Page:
Causes and Deaths of Peacocks in the Southern Expressway from Pinnanduwa to Godagama
Peacock (Pavo cristatus) is one of the largest and attractive birds in Sri Lanka. Indian
peacocks are native to South Asia as well as to Sri Lanka. Low land dry grass areas are their
range in Sri Lanka. During the construction of the southern expressway (SE), peacocks
highly concentrated along the sides of the road between Pinnanduwa and Godagama. The
objective of this study was to find causes, deaths and the methods to conserve peacocks.
This research was based on the qualitative methods. Discussions were made with five
expressway officers, four bus drivers, four usual passengers and three local individuals. The
direct observation is also included as a data source for the study.
During the construction of the SE from Pinnanduwa to Godagama, quite a number of
peacocks newly inhabited on either side of the road and used to walk along and cross the road
very often. Unfortunately, peacocks were victimised after the open of the SE to the public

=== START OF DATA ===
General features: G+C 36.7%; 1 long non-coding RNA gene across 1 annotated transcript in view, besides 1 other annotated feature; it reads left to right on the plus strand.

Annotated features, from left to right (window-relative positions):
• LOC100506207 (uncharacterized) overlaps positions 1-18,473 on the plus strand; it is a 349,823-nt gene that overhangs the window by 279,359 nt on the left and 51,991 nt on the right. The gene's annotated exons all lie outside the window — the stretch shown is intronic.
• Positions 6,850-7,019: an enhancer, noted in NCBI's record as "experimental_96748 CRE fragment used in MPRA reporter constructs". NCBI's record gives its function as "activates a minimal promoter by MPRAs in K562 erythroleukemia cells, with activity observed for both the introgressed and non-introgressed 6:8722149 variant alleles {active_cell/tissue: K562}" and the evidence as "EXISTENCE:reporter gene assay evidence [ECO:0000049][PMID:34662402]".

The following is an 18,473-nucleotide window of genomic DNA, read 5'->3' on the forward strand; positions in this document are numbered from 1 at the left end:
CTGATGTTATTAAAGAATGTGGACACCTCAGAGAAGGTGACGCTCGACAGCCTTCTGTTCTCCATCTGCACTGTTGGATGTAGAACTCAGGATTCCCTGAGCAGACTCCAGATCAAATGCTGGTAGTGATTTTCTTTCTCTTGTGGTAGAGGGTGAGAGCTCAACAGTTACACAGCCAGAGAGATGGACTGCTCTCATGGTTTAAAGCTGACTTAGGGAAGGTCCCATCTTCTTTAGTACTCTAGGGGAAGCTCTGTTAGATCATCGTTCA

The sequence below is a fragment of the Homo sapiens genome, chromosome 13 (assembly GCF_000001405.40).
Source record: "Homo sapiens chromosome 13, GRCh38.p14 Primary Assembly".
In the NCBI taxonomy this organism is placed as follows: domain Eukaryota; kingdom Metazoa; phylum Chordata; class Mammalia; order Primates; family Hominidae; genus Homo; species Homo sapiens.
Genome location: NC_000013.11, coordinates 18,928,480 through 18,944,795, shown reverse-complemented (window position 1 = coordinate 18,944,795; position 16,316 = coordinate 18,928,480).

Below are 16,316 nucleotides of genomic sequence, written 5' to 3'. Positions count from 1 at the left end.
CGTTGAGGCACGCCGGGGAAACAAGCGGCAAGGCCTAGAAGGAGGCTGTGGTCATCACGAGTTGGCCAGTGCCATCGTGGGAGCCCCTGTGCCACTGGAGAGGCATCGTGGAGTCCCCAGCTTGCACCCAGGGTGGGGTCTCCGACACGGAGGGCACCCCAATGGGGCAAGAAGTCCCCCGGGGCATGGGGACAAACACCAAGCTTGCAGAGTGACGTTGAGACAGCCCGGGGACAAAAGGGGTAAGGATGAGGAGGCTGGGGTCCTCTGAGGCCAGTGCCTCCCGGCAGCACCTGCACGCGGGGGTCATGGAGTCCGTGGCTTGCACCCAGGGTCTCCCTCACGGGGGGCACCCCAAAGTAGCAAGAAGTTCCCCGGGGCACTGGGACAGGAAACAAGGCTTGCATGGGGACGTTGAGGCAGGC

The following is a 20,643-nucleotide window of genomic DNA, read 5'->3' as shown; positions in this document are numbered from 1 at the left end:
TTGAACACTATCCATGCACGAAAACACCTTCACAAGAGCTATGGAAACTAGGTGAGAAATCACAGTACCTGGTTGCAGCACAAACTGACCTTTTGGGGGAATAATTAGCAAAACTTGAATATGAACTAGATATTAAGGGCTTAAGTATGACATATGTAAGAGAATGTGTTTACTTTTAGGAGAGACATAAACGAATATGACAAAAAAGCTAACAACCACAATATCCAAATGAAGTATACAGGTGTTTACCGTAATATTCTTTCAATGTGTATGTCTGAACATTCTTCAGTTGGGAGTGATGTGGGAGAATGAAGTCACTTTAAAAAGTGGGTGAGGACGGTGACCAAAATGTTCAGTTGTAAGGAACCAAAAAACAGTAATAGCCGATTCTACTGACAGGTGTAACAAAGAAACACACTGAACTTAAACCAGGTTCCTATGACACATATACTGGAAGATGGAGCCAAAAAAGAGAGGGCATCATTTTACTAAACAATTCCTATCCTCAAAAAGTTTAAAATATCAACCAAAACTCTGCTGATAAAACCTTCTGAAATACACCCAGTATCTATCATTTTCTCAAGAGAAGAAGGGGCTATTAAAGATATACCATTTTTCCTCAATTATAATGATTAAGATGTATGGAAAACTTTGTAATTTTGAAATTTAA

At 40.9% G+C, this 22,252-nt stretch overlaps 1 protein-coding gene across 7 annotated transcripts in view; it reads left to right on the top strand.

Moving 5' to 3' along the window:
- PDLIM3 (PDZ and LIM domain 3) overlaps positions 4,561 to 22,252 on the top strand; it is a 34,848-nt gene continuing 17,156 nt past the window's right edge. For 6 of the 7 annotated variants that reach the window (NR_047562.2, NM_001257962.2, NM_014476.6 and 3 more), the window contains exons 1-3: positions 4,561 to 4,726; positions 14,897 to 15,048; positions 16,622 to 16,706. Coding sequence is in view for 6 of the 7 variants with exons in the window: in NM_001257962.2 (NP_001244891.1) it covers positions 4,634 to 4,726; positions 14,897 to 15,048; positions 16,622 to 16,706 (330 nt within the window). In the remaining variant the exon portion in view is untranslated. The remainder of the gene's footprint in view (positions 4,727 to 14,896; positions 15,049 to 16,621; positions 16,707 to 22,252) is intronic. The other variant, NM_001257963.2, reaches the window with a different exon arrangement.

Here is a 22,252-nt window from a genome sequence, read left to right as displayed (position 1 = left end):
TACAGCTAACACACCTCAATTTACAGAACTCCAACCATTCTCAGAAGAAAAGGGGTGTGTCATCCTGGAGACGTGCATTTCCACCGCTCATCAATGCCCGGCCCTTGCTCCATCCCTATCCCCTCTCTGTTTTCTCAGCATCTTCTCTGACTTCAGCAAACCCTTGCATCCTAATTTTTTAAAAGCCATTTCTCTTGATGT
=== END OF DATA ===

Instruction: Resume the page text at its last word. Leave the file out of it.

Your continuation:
from 15th of March 2014. This is because the peacocks are fresh to the vehicles, they usually
fly downwards, peacocks cannot run fast but vehicles maintain speed around 100 km per
hour, they cannot react quickly because they are large and also the road is higher than the
According to the field study, the accident usually happens during the morning hours between
6.00 am to 7.00 am and in the evening around 5.00 pm. There are eight buses with damaged
front windows because of the colliding with the peacocks. During the first two weeks, the
death of peacocks were two to three per day and dramatically down to five to seven per week
after two months and the death is continuing from two to five per month at present. However,
fencing either sides of the SE up to four to five meters high in the particular area and
occasional under road corridors may help to conserve peacocks rather than putting up
warning boards for the drivers.
Keywords: Peacocks, Southern expressway
- There are currently no refbacks.
Proceedings of International Forestry and Environment Symposium, Sri Lanka. Published by Department of Forestry and Environmental Science, University of Sri Jayewardenepura